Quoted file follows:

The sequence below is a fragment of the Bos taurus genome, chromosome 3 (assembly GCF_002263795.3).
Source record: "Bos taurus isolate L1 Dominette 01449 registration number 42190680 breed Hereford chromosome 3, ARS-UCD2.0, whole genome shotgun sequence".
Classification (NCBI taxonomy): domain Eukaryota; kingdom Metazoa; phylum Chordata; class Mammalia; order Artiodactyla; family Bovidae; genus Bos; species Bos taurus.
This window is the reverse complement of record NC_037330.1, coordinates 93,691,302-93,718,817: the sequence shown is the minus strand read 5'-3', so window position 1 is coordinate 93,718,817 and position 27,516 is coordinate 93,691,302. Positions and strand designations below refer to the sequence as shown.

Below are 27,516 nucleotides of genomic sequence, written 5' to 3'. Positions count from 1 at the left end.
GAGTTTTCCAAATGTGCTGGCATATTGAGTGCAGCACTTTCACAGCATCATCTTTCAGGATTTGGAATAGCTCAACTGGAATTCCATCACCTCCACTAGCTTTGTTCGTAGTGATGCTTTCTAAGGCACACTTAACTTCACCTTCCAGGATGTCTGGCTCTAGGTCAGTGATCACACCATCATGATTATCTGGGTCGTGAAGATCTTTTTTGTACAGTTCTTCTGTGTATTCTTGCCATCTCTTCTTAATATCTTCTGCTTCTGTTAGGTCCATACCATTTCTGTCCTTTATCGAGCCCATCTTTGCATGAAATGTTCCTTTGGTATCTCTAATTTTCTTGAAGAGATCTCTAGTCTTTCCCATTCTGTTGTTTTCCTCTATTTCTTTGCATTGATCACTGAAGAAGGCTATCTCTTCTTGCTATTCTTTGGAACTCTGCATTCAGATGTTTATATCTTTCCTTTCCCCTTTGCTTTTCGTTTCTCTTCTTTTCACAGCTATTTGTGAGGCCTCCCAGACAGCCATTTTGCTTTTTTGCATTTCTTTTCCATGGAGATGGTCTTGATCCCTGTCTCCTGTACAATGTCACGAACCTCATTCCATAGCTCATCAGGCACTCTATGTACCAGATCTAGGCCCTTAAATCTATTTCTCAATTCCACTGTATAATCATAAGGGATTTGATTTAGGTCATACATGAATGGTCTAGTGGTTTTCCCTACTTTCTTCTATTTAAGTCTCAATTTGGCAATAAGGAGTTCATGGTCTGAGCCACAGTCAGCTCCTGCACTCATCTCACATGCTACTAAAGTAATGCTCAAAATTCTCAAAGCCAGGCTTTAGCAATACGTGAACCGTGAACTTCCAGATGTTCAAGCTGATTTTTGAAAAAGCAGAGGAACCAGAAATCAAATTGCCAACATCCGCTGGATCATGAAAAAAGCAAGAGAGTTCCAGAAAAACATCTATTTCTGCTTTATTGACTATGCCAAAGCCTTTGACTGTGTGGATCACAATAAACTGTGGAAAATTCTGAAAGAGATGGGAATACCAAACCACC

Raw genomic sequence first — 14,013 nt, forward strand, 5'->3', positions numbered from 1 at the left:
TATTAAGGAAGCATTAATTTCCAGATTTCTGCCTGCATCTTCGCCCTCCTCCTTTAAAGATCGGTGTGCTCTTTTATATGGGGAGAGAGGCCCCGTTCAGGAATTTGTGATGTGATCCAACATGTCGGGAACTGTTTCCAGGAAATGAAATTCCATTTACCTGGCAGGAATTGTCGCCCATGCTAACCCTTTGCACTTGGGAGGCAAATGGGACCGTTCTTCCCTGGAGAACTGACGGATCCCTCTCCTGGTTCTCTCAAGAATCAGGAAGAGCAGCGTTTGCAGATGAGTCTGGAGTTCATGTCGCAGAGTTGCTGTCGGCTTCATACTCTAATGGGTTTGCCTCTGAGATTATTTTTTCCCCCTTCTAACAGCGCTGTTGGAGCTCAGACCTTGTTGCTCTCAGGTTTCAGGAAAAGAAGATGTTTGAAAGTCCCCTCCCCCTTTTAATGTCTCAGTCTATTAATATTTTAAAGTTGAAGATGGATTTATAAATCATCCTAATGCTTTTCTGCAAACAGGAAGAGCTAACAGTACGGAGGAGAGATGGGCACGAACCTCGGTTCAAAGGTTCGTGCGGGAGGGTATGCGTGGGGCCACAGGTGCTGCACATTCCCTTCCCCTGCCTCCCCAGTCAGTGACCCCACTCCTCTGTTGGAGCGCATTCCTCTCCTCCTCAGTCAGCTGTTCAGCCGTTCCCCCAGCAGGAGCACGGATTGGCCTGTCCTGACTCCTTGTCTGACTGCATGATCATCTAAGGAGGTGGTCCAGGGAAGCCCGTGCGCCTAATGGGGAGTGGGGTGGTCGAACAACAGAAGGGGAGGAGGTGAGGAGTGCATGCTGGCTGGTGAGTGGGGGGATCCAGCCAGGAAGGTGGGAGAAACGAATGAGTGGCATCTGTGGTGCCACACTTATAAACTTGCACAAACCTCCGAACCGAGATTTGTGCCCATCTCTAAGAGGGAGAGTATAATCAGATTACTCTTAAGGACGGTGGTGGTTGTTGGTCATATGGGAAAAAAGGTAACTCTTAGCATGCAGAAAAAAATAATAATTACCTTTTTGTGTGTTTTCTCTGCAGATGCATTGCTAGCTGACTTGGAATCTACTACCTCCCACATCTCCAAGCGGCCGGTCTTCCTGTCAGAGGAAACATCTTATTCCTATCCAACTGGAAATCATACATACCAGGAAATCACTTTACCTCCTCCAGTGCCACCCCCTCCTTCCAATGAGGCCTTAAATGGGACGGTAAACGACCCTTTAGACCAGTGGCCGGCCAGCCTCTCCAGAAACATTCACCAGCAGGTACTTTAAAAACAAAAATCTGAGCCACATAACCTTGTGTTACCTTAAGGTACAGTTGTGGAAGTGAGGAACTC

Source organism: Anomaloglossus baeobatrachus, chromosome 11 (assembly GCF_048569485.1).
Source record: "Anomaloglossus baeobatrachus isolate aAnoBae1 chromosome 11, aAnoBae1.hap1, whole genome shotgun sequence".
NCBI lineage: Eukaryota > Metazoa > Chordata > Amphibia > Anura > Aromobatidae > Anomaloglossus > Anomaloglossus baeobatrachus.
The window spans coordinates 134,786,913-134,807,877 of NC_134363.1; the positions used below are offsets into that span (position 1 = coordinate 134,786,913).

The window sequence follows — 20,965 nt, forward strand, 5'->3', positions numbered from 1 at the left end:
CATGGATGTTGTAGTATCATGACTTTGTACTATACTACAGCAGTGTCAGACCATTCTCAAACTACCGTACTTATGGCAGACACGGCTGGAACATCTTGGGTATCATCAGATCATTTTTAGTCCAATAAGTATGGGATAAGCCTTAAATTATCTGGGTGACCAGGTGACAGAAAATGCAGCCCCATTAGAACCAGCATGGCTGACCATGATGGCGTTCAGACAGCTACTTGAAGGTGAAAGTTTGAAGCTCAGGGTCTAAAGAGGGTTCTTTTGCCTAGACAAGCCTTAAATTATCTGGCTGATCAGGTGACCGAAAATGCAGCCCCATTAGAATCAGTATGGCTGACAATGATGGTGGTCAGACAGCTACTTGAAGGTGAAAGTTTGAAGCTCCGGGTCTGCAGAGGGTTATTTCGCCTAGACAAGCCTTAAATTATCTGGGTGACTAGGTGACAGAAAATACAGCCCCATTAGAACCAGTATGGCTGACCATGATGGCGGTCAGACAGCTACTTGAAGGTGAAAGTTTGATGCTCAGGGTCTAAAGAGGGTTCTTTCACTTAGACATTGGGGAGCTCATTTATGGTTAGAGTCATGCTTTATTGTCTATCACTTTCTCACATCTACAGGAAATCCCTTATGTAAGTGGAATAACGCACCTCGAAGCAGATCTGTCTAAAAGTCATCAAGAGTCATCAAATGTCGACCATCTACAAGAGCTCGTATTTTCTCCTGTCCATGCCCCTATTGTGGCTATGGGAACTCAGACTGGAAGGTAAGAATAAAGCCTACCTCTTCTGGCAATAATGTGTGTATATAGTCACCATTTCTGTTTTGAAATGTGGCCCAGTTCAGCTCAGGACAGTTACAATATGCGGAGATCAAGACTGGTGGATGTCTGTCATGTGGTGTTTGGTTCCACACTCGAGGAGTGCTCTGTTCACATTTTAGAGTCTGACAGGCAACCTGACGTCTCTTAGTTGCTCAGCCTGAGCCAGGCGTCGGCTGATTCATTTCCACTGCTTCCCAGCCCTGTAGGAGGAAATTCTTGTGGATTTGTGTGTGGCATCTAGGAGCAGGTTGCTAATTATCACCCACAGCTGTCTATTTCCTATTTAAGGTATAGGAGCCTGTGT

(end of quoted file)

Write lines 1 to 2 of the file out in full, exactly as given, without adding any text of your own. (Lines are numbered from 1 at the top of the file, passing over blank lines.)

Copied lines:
The sequence below is a fragment of the Bos taurus genome, chromosome 3 (assembly GCF_002263795.3).
Source record: "Bos taurus isolate L1 Dominette 01449 registration number 42190680 breed Hereford chromosome 3, ARS-UCD2.0, whole genome shotgun sequence".